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The new executive director of the Charlottesville Redevelopment and Housing Authority started work Monday by getting to know some residents and attending his first meeting of the agency’s board of commissioners.
“I’m very humbled to have been selected and I look forward to having the opportunity to work with the residents and the greater community as we work for better days for public housing,” said Grant Duffield.
Duffield succeeds Constance Dunn, who left the position in December after four years to take a job in private real estate.
The CRHA manages 376 public housing units spread across the city and administers federal housing vouchers to assist low-income people with covering their rent.
The agency was created following a referendum in 1954 to eliminate areas considered blighted. The CRHA was to provide low-income housing for those displaced.
Redevelopment of the aging housing stock has been stalled following a string of leadership turnovers with six executive directors since the mid-1980s.
The new director comes from South Carolina, where he was deputy director of that state’s Workers’ Compensation Commission. Before that, Duffield was city manager of Tega Cay, South Carolina.
“We are very pleased to have him here,” said Julie Jones, chairwoman of the CRHA board.
A staffer with the Public Housing Association of Residents expressed hope that Duffield’s arrival represents a new start for the community.
“Past management of this housing authority has left things in a shambles,” said Brandon Collins. “During the interim period, things have continued to deteriorate.”
Collins said Duffield’s predecessor did not treat the community with respect, leading to a cloud of distrust between management and residents.
“Many lives have been impacted for the worse through life-changing events,” Collins said. “There’s a lot of messes to be cleaned up. We need some reconciliation and some healing.”
Other residents welcomed Duffield to the job but also complained of health issues caused by mold in some units and other examples of disrepair.
“Our building is deteriorating,” said Deborah Booker, president of the Crescent Halls residents’ association. “The smell on some floors is awful. Our residents also want to know why our rent goes up even when our incomes don’t.”
“I pray your guidance will get us back on track again,” said Richard Shackleford, a resident of Crescent Halls, which serves low-income seniors and disabled persons.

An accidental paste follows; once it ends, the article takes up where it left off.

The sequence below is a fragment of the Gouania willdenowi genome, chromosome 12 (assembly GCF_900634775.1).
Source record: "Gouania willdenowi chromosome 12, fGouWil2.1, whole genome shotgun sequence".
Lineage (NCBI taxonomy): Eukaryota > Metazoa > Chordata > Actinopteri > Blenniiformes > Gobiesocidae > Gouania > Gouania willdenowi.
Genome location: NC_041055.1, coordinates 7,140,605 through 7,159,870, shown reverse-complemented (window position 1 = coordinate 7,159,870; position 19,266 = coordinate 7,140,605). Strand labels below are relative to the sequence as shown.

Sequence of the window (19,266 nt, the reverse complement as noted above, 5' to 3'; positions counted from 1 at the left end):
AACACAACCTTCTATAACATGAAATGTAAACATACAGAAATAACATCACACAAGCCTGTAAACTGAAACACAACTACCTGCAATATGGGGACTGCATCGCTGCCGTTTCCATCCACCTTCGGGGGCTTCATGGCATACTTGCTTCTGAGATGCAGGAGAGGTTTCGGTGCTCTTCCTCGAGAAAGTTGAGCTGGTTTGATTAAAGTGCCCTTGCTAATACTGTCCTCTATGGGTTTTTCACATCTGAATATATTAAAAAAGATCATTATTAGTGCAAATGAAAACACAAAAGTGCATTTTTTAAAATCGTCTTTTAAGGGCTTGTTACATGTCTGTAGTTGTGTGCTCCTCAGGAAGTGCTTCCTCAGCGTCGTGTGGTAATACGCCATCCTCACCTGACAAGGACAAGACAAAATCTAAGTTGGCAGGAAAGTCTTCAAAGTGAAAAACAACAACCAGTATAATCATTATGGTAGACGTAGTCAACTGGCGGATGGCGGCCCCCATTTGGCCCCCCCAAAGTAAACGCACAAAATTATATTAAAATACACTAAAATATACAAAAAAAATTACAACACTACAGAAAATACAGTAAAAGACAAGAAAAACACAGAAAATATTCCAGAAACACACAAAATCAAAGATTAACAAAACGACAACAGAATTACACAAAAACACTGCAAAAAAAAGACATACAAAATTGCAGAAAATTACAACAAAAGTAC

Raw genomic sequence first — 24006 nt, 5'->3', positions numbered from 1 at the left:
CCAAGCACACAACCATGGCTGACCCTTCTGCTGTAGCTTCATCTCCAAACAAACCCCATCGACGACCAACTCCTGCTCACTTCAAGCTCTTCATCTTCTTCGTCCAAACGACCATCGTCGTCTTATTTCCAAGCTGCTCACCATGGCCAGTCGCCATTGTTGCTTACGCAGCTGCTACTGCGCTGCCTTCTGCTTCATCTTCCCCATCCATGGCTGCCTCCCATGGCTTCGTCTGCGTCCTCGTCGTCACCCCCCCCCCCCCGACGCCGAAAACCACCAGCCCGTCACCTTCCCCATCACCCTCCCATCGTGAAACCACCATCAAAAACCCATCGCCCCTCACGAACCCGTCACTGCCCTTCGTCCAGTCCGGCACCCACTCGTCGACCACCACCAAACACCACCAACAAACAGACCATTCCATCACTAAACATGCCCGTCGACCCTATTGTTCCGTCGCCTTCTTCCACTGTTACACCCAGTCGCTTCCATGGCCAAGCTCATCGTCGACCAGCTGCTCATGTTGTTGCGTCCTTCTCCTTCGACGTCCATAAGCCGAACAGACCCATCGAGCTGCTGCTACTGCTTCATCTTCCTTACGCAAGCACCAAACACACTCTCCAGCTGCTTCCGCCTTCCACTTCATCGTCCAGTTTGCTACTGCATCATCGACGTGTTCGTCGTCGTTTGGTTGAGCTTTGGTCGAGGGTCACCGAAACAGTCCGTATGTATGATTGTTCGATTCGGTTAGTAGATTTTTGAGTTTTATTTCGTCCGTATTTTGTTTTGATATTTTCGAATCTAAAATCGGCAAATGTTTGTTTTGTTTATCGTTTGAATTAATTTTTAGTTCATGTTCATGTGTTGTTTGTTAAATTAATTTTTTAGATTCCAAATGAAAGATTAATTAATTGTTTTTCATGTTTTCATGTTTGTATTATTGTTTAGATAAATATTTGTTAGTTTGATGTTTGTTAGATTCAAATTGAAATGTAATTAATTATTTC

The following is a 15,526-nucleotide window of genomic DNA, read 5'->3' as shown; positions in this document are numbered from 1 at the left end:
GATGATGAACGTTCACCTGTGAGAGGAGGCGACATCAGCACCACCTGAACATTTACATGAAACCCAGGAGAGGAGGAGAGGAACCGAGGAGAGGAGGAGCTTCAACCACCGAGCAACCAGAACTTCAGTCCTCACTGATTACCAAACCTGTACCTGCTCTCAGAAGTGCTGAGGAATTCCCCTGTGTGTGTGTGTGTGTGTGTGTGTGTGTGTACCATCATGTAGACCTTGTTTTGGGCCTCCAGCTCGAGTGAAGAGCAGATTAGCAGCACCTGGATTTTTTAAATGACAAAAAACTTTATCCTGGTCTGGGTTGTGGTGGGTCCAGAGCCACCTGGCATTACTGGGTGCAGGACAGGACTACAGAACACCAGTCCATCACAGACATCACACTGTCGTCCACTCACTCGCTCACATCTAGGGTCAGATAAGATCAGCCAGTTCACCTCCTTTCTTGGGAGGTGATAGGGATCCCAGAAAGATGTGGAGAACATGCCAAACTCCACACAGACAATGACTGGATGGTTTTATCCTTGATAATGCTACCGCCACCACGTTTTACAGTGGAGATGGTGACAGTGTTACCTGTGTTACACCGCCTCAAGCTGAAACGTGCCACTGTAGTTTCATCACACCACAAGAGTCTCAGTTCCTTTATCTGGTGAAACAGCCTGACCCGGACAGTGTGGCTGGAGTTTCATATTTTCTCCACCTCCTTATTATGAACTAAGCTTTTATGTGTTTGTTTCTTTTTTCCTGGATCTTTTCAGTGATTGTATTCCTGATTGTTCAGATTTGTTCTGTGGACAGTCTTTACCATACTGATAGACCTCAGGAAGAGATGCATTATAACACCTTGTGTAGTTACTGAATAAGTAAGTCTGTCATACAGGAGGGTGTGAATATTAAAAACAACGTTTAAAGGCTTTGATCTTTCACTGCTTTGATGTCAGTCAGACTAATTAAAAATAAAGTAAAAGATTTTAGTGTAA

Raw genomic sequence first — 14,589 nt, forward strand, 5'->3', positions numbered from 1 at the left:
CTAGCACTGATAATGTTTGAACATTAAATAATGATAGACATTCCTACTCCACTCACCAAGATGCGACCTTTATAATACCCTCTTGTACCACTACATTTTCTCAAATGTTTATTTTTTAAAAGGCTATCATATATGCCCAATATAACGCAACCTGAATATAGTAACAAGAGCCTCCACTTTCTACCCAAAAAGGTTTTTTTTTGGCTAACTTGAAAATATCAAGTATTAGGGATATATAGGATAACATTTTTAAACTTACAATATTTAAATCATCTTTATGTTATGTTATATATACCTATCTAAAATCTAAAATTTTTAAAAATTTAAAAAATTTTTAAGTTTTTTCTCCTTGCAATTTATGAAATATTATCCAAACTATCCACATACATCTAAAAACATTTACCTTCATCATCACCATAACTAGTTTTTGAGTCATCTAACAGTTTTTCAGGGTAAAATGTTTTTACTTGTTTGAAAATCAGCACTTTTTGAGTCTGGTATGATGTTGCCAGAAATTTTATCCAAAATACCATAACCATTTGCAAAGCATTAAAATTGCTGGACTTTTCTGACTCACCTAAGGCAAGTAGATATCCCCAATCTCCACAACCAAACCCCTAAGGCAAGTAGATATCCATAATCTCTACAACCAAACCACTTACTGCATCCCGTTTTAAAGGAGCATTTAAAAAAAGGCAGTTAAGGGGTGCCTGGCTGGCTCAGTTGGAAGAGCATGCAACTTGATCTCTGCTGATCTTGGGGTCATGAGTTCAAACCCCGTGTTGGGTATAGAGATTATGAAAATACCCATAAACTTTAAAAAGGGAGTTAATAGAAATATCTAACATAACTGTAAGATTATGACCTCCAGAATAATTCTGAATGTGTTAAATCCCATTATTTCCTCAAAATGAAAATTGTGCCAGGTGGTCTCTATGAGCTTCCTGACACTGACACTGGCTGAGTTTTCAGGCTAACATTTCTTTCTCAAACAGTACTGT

Shackleford called for the hiring of a new property manager for the building.
City Councilor Wes Bellamy called for a joint session between the CRHA board and the City Council this summer.
“Our housing developments to a certain extent are in many cases beyond repair, and we seriously need to begin the process and look at what redevelopment will look like for something that is adequate,” Bellamy said. “What our current residents live in is not something that I would want my enemy to live in.”
Bellamy said he believes the city needs to intervene somehow to assist public housing with redevelopment.
Not all commissioners are on board with the idea of the city taking a stronger role with the authority. Audrey Oliver said Duffield and the rest of the board should be given the opportunity to work first.
The CRHA adopted a master plan for redevelopment in 2010 produced by the firm Wallace Roberts & Todd, but little if any progress has been made. The director at the time of adoption left the CRHA in November 2011.
Collins said he hopes the new director will be a leader to ensure redevelopment takes place.
“Redevelopment is a reality and we very much want Mr. Duffield to have a lasting impact on the history of public housing,” Collins said.
Last week, the U.S. Department of Housing and Urban Development conducted inspections of several CRHA sites but did not visit Westhaven or Crescent Halls.
“They are primarily looking at safety issues inside units and in common areas,” Jones said, adding that preliminary scores indicate the CRHA passed muster.
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